Dialectical Behavioral Therapy (DBT) Skills Groups are used as didactic adjuncts to individual DBT psychotherapy, and other psychological and psychiatric interventions.
A DBT Skills Group is a psycho-educational, skills-based approach, utilizing worksheets, reading, group discussion, homework, phone coaching, and lecture, with the stated goal of self-discovery and understanding emotional processes.
There are four components to DBT Skills:
Distress Tolerance/Crisis Management;
Emotional Regulation/Process Evaluation;
Mindfulness/Awareness and Insight;
Interpersonal Effectiveness/Understanding Relationship Dynamics.
Distress Tolerance/Crisis Management
Distress Tolerance identifies tools to improve coping with painful events by building resiliency, softening reactions, refocusing on the present, self, and what is possible. Key concepts include Radical Acceptance as a process, Self-Soothing vs. self-indulgence, and Turning the Mind. An action-plan is developed by you for your specific challenges and practice begins prior to the next crisis.
Emotional Regulation/Process Evaluation
Emotional Regulation helps identify and observe present moment feelings, understanding why they arose, internal and external causes, balancing emotions with checking-the-facts, and understanding how emotions affect thoughts and behavior, and how to modulate emotional responses. We learn about the anthropological-basis of emotions and their historic purposes that do not always fit into modern relationships and settings.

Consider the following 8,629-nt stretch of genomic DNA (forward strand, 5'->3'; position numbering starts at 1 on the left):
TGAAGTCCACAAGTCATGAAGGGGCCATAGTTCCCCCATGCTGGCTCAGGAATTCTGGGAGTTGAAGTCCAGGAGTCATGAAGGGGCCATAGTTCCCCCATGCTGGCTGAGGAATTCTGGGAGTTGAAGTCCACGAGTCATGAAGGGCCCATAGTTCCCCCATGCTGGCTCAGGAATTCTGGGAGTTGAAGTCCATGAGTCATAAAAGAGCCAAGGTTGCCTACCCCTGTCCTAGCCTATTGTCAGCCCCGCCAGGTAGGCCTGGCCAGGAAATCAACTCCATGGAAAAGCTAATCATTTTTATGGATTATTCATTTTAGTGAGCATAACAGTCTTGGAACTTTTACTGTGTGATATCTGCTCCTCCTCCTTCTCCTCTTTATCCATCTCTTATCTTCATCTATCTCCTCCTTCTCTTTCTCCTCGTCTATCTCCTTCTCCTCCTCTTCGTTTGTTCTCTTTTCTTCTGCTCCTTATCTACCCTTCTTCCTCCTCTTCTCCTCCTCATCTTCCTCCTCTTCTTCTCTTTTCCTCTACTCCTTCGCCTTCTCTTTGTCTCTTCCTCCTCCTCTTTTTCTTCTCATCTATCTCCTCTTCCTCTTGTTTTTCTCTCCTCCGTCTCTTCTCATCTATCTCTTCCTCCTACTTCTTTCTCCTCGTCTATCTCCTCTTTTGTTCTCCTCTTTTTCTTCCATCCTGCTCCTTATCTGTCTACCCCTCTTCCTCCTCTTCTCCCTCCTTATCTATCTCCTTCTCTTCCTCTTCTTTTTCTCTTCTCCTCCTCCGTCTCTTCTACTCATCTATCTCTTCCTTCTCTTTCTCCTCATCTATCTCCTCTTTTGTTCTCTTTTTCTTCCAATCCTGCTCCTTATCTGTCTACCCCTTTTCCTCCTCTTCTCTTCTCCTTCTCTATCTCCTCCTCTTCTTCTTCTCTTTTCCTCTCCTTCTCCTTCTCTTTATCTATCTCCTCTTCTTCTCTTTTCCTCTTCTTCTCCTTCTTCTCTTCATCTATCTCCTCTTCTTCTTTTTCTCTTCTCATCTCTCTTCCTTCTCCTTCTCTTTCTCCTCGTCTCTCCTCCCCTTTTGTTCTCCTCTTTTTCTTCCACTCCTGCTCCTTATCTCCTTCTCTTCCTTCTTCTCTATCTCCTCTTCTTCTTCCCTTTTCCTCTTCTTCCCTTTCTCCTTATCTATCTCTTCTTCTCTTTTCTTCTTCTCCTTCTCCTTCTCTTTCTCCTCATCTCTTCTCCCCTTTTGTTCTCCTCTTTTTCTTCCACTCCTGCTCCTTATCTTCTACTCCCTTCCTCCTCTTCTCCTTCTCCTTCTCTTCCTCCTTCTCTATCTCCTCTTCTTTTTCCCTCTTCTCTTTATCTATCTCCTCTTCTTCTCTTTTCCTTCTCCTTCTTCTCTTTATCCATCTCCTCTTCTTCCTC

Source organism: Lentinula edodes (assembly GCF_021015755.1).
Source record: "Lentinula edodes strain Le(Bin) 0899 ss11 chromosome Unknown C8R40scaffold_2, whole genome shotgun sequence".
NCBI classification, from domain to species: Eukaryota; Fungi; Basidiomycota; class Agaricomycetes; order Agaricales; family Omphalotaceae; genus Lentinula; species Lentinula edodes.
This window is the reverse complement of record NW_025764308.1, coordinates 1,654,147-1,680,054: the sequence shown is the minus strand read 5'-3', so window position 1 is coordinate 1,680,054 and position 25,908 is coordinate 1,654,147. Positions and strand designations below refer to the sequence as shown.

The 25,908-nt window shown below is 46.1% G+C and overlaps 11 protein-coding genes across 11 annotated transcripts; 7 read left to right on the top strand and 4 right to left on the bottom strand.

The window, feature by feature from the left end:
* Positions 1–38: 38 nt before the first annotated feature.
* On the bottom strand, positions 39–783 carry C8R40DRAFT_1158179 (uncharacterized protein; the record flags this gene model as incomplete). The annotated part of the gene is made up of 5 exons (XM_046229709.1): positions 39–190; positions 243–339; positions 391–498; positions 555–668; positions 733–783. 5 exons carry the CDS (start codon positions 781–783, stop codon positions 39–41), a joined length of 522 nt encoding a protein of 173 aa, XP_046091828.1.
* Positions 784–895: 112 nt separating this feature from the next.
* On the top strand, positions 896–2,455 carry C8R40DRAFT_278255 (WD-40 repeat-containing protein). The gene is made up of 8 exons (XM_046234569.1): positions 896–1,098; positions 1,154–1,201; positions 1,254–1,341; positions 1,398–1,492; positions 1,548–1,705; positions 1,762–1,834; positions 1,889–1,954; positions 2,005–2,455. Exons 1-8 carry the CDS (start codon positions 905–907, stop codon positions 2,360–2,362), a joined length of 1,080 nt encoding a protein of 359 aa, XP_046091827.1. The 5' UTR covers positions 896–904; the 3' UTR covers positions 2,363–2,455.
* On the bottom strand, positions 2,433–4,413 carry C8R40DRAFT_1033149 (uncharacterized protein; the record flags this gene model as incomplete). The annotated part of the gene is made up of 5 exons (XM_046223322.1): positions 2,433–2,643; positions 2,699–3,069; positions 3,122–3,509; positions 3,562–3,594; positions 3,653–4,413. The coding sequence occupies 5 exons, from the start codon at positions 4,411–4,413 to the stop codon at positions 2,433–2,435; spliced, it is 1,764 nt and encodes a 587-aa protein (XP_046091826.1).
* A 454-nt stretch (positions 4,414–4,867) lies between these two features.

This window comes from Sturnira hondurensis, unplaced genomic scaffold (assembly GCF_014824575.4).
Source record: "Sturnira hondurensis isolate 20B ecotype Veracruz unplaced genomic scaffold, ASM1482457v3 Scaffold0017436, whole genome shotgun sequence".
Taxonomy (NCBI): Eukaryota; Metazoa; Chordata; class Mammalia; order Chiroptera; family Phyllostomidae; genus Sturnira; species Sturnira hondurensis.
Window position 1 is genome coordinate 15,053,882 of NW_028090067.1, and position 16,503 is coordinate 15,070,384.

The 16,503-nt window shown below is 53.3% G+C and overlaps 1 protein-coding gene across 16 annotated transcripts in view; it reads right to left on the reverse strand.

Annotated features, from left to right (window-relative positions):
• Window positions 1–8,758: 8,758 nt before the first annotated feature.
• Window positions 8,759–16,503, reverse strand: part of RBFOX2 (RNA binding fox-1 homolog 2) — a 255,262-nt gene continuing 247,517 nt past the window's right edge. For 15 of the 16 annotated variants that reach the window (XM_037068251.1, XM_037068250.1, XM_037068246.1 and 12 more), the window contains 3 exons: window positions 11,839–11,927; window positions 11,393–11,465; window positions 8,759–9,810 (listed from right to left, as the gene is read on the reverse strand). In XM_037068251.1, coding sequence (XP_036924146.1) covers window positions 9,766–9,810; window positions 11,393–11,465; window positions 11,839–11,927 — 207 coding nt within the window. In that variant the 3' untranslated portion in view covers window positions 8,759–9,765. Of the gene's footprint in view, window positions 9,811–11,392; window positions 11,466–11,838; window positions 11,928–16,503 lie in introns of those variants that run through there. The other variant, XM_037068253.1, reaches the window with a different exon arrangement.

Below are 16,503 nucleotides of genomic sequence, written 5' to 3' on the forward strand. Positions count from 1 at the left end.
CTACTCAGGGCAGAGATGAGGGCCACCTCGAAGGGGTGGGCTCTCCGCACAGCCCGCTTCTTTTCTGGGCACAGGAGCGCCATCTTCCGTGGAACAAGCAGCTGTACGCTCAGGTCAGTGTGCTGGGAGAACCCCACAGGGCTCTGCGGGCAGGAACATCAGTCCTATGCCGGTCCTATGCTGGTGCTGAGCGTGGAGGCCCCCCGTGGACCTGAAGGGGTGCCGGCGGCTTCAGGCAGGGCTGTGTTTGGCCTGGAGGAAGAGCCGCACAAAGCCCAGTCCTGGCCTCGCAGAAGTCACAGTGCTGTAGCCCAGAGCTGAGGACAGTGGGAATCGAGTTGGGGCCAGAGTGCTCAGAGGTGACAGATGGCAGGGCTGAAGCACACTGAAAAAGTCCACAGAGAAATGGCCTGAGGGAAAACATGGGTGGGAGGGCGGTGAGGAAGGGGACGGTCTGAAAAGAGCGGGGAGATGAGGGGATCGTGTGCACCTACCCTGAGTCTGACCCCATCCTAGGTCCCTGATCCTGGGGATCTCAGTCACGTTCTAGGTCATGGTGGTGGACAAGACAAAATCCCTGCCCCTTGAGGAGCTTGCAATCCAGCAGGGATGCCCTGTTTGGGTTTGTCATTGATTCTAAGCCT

Mindfulness/Awareness and Insight
Mindfulness teaches practices to increase awareness, inner wisdom, reduce judgmentality and resistance, and increase understanding. The non-religious practices taught also increase observation of the environment, emotions, body, and thoughts, and allow an opening for the decrease of self-destructive behavior processes.
Understanding Relationship Dynamics
Interpersonal Effectiveness provides new tools to express your values, beliefs, wants and needs, understand relationship hierarchies vs. peer to peer relationships and ‘rules’ that apply, negotiate solutions, set limits, treating yourself and others with respect, and balancing immediate vs. long-term relationship goals.